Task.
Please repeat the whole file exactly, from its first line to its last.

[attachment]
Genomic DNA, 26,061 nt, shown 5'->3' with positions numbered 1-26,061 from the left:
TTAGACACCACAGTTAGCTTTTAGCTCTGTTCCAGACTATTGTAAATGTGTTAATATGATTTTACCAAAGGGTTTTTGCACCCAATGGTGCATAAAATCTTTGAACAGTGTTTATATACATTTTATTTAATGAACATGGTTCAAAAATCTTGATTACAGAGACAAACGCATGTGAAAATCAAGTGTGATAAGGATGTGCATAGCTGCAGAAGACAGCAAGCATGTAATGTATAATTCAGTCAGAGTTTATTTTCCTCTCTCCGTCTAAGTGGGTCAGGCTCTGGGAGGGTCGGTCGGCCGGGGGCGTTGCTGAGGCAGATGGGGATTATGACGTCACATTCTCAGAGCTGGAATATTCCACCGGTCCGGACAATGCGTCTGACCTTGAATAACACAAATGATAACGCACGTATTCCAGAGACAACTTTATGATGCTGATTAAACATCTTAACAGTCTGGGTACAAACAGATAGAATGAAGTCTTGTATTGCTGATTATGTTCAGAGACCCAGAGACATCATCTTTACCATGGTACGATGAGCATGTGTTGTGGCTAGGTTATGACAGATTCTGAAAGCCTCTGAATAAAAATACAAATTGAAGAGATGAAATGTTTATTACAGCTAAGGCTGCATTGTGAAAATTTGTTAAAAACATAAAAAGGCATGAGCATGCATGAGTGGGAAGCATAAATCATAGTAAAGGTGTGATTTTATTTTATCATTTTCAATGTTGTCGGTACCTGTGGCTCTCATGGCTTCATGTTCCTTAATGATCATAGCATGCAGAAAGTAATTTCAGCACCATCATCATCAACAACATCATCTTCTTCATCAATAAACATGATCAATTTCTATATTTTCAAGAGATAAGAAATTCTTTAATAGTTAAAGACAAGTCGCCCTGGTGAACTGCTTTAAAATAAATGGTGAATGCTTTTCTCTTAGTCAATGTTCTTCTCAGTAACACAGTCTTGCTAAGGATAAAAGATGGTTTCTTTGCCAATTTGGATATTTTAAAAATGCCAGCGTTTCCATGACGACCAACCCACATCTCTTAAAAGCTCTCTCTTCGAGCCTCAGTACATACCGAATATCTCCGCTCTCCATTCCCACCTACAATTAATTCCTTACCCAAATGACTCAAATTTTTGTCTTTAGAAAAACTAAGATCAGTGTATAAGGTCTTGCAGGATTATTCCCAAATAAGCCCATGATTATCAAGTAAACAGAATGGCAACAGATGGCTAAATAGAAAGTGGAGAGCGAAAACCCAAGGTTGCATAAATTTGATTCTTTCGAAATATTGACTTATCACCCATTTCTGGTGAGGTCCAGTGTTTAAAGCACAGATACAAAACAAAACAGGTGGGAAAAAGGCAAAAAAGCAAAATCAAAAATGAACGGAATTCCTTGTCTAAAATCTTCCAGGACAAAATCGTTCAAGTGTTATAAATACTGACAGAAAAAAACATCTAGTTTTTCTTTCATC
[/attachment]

Genomic DNA, 26,061 nt, shown 5'->3' with positions numbered 1-26,061 from the left:
TTAGACACCACAGTTAGCTTTTAGCTCTGTTCCAGACTATTGTAAATGTGTTAATATGATTTTACCAAAGGGTTTTTGCACCCAATGGTGCATAAAATCTTTGAACAGTGTTTATATACATTTTATTTAATGAACATGGTTCAAAAATCTTGATTACAGAGACAAACGCATGTGAAAATCAAGTGTGATAAGGATGTGCATAGCTGCAGAAGACAGCAAGCATGTAATGTATAATTCAGTCAGAGTTTATTTTCCTCTCTCCGTCTAAGTGGGTCAGGCTCTGGGAGGGTCGGTCGGCCGGGGGCGTTGCTGAGGCAGATGGGGATTATGACGTCACATTCTCAGAGCTGGAATATTCCACCGGTCCGGACAATGCGTCTGACCTTGAATAACACAAATGATAACGCACGTATTCCAGAGACAACTTTATGATGCTGATTAAACATCTTAACAGTCTGGGTACAAACAGATAGAATGAAGTCTTGTATTGCTGATTATGTTCAGAGACCCAGAGACATCATCTTTACCATGGTACGATGAGCATGTGTTGTGGCTAGGTTATGACAGATTCTGAAAGCCTCTGAATAAAAATACAAATTGAAGAGATGAAATGTTTATTACAGCTAAGGCTGCATTGTGAAAATTTGTTAAAAACATAAAAAGGCATGAGCATGCATGAGTGGGAAGCATAAATCATAGTAAAGGTGTGATTTTATTTTATCATTTTCAATGTTGTCGGTACCTGTGGCTCTCATGGCTTCATGTTCCTTAATGATCATAGCATGCAGAAAGTAATTTCAGCACCATCATCATCAACAACATCATCTTCTTCATCAATAAACATGATCAATTTCTATATTTTCAAGAGATAAGAAATTCTTTAATAGTTAAAGACAAGTCGCCCTGGTGAACTGCTTTAAAATAAATGGTGAATGCTTTTCTCTTAGTCAATGTTCTTCTCAGTAACACAGTCTTGCTAAGGATAAAAGATGGTTTCTTTGCCAATTTGGATATTTTAAAAATGCCAGCGTTTCCATGACGACCAACCCACATCTCTTAAAAGCTCTCTCTTCGAGCCTCAGTACATACCGAATATCTCCGCTCTCCATTCCCACCTACAATTAATTCCTTACCCAAATGACTCAAATTTTTGTCTTTAGAAAAACTAAGATCAGTGTATAAGGTCTTGCAGGATTATTCCCAAATAAGCCCATGATTATCAAGTAAACAGAATGGCAACAGATGGCTAAATAGAAAGTGGAGAGCGAAAACCCAAGGTTGCATAAATTTGATTCTTTCGAAATATTGACTTATCACCCATTTCTGGTGAGGTCCAGTGTTTAAAGCACAGATACAAAACAAAACAGGTGGGAAAAAGGCAAAAAAGCAAAATCAAAAATGAACGGAATTCCTTGTCTAAAATCTTCCAGGACAAAATCGTTCAAGTGTTATAAATACTGACAGAAAAAAACATCTAGTTTTTCTTTCATC